Councillor Nazim Khan, leader of the Peterborough Labour Party, said: “To be honest it’s a joke that the fountains are still not working. A lot of money was spent on them and they have been off for far too long.

“It’s a very poor situation, the council needs to get a grip and get them right as soon as possible.

“The weather is getting warmer and people are gathering more in the city centre, it would be nice for them to have the fountains working.”

Peterborough MP Stewart Jackson said: “The fountains are a unique feature to the city centre and they attract families and tourists to the area.

“It would be a great shame if they were not working when we get the warmer weather in June, July and August.

“The city council really needs to double its efforts to get them working as soon as possible for the enjoyment of people here and for visitors to the city.”

Cllr John Peach, who campaigned for the fountains to be built during his stint as council leader added: “It’s a shame they have been off for so long.”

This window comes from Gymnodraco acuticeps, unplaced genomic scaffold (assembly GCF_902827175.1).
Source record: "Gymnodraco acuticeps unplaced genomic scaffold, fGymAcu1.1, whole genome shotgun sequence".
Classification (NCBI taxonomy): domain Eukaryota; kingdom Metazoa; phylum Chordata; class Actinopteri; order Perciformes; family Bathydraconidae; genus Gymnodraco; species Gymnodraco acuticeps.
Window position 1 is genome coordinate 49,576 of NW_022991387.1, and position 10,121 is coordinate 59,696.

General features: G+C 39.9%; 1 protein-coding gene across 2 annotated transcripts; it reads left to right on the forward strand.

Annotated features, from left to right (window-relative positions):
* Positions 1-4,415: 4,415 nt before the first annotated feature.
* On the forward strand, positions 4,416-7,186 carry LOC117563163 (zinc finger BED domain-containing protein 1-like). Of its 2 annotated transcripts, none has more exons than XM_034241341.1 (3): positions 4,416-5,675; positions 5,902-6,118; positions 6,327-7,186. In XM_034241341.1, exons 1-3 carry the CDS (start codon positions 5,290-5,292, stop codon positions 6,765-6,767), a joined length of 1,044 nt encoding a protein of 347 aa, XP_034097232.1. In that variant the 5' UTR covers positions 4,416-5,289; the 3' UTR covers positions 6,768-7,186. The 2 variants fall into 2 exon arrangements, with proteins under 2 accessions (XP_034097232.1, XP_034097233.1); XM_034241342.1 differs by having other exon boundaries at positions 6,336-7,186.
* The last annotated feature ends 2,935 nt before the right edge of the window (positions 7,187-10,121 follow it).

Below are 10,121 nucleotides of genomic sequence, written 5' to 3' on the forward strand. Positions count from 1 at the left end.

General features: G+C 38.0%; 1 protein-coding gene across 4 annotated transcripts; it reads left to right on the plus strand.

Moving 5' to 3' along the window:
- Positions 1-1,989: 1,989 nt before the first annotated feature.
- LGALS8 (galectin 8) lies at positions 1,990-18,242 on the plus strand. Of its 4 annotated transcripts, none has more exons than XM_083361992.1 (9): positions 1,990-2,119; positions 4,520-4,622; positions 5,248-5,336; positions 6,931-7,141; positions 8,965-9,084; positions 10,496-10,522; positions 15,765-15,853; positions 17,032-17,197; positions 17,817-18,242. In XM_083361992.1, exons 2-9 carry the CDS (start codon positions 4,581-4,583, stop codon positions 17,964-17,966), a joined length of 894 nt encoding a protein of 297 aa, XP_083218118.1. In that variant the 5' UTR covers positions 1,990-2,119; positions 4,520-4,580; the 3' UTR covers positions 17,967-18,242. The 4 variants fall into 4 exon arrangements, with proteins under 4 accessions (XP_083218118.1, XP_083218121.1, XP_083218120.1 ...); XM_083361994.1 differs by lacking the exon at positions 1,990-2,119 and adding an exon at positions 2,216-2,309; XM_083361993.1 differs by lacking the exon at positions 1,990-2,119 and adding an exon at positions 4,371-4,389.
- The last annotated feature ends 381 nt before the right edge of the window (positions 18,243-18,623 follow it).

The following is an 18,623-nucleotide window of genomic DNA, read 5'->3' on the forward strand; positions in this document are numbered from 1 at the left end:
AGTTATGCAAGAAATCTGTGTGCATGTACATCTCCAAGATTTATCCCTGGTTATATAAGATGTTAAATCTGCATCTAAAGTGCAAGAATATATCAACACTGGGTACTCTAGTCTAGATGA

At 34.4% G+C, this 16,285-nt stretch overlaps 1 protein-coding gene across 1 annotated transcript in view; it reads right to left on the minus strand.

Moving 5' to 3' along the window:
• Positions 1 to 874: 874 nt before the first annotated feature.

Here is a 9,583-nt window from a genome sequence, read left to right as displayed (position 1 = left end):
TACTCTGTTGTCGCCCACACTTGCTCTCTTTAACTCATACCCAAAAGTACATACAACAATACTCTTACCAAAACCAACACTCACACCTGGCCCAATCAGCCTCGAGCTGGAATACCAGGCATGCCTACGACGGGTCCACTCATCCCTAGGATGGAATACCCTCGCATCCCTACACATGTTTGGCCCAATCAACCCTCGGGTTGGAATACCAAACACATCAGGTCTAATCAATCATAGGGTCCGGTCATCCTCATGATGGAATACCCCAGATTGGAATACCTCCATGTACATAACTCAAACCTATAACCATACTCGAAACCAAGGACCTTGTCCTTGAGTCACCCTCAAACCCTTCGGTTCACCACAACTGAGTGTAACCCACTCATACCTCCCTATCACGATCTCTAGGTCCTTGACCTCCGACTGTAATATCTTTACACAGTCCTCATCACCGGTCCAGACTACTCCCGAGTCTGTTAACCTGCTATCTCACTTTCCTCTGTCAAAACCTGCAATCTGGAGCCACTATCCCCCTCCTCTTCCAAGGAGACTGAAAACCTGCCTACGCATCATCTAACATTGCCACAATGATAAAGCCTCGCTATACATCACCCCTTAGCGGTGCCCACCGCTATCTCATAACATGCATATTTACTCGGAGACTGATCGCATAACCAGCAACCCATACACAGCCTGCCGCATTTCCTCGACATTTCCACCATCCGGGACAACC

A council spokeswoman said: “We are currently reviewing the way the Cathedral Square fountains operate in preparation for them being switched on again over the summer.

“They have become an increasingly popular feature in the city centre, particularly with children and families who enjoy playing in them in the hot weather.

“However their heavy usage meant there were a number of occasions last year when we needed to bring in cleaning specialists to clear clogged filters.